CHAMBERLIN v. DAVIS

Reset A A Font size: Print

District Court of Appeal, Second District, Division 2, California.

CHAMBERLIN v. DAVIS et al.

DAVIS et al. v. CHAMBERLIN et al.

FIRST NAT. TRUST & SAVINGS BANK OF SANTA BARBARA v. SAME.

Civ. 8895.

Decided: December 31, 1934

Wm. A. Freeman, of Los Angeles, for appellant. E. B. Starbuck and Griffith & Thornburgh, all of Santa Barbara, for respondent.

From the year 1926, one Harold H. Davis and one Judge B. Canfield owned adjoining ranches in the Los Olivos district of Santa Barbara county. They, together with one Long, owned the waters of Zaca creek; Long owning one-half thereof, Canfield one-third, and Davis one-sixth. From time to time Canfield and Davis worked together harmoniously in relation to their water rights; Canfield usually assuming the burden of the planning and construction necessary, and Davis always paying to Canfield one-third of any expense incurred.

For some time Canfield and Davis had discussed and planned the building of a dam across Zaca creek. Davis told Canfield that he (Davis) would pay one-third of the cost of the dam.

On February 25, 1929, Canfield sold to appellant, Theodore Chamberlin, Jr., all of his interest in the ranch, including his water rights in Zaca creek. As part of the consideration for the sale, Canfield agreed with Chamberlin to pay the sum of $10,000, and no more, toward the cost of the construction of said dam, which sum of $10,000 was placed in escrow by the parties. By the terms of the escrow, if the dam cost less than $10,000, Canfield was to receive the difference. Chamberlin proceeded to have the dam built, and, when finished, the cost amounted to $12,478.47.

On April 10, 1929, Canfield notified Davis of the fact that he (Canfield) had put up $10,000 for the contemplated work, and would look to Davis for his proportionate share of money actually expended, to which Davis answered without in any manner objecting to the portion fixed as his liability.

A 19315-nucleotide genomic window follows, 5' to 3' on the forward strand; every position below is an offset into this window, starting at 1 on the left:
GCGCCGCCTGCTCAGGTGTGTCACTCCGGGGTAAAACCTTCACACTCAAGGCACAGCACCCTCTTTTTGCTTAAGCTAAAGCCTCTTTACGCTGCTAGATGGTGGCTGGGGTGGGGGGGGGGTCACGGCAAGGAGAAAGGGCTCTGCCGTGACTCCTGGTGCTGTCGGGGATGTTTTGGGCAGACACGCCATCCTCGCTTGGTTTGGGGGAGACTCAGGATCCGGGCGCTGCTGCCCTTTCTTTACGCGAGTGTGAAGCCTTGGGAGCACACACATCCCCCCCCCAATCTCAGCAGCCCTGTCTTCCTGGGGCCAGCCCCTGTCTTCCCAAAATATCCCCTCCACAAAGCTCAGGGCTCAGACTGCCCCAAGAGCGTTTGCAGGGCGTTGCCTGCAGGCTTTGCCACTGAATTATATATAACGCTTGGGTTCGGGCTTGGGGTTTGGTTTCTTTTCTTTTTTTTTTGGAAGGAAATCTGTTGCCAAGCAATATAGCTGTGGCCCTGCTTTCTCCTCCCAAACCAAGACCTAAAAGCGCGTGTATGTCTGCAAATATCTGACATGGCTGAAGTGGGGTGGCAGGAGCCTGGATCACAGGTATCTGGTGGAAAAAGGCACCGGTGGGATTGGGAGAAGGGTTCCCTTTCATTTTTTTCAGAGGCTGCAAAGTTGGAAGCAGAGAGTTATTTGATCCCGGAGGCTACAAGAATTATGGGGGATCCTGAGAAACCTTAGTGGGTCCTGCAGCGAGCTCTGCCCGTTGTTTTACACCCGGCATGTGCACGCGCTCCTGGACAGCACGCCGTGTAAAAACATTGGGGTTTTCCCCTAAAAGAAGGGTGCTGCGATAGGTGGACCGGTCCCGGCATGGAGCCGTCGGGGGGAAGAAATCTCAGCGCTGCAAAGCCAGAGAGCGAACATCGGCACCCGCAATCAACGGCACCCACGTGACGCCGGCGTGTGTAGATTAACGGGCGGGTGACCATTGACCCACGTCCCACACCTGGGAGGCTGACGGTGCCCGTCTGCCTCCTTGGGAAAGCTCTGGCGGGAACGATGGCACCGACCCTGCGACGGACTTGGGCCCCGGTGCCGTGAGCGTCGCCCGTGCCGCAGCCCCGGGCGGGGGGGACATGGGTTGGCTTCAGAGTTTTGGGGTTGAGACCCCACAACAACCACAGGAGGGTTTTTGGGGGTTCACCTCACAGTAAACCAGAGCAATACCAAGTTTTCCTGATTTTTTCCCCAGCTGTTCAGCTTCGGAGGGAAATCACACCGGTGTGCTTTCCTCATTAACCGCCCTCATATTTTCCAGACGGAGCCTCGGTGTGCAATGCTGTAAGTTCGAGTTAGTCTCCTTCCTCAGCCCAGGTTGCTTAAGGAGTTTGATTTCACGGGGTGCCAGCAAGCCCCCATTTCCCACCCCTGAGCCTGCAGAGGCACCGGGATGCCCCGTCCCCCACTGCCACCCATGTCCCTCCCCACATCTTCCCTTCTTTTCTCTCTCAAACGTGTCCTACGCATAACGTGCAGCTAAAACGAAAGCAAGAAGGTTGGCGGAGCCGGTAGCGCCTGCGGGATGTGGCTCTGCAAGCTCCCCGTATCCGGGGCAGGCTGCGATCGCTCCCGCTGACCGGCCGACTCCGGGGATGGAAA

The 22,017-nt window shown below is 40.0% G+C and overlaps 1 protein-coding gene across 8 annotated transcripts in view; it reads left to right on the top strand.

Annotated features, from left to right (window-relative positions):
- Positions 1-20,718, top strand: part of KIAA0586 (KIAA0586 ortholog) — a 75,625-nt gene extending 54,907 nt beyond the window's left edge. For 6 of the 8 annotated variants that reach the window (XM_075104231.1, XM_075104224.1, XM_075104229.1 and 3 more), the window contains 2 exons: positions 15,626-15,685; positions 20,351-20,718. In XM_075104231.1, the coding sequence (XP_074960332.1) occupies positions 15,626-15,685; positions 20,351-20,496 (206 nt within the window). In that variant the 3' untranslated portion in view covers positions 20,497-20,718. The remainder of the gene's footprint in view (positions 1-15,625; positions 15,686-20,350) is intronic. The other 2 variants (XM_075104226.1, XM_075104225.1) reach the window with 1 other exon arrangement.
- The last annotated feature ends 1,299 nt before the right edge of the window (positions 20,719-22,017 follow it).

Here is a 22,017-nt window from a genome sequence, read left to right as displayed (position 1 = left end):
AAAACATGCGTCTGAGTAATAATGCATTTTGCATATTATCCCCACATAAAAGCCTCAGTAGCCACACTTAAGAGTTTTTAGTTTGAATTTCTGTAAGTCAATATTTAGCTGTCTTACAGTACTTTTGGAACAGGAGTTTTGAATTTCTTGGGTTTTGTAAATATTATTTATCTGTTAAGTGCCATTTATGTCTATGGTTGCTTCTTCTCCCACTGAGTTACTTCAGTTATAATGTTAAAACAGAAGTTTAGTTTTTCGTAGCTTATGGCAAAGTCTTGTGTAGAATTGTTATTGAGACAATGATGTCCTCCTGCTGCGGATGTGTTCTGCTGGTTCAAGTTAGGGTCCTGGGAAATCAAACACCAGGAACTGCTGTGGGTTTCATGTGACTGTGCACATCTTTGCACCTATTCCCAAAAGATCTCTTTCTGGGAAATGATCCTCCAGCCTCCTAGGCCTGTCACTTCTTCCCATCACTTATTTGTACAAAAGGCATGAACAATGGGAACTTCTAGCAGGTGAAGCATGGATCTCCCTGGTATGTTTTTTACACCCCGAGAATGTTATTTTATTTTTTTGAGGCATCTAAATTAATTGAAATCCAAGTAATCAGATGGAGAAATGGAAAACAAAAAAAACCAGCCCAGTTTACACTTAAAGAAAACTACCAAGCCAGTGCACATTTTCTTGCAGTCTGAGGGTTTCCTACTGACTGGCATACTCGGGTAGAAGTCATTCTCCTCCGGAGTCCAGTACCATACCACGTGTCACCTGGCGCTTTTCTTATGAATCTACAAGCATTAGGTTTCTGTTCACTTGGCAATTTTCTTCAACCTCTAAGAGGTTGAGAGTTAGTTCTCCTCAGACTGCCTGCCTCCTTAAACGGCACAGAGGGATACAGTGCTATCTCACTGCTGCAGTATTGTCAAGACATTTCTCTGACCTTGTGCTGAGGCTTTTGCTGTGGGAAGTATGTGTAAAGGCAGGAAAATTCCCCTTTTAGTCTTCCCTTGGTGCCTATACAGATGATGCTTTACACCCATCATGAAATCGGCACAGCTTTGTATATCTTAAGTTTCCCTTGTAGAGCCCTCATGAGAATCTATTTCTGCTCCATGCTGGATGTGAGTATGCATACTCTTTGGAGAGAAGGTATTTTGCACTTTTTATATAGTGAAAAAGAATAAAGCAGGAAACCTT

Canfield died April 19, 1929, and respondent, the First National Trust & Savings Bank of Santa Barbara, became executor of his estate and later trustee under his will.

After the death of Canfield, and before appellant had let the contract for the building of the dam, Davis went to the executor bank to see about paying his share. The cost was not then definitely known. Whereupon Davis, under date of May 22, 1929, gave the bank the following writing: “Confirming our conversation relative to the dam being built by Mr. Chamberlin in connection with his portion of the ranch purchase from the last Robert B. Canfield, I beg to advise that, as owner of a portion of this ranch, I consider myself responsible for one-sixth (1/616) of the expenses of this dam, and agree to reimburse you, upon demand, as Executors of the above Estate, for the amount which you are advancing for me.”

On July 31, 1929, Davis paid to the bank $439.01, being one-sixth of bills incurred by Canfield prior to his death relative to preliminary engineering, sounding for bedrock, right of way, etc. Subsequently, on October 18, 1929, Davis paid to the bank $2,100, accompanying the payment with the following letter:

“First National Trust and Savings Bank, Santa Barbara, California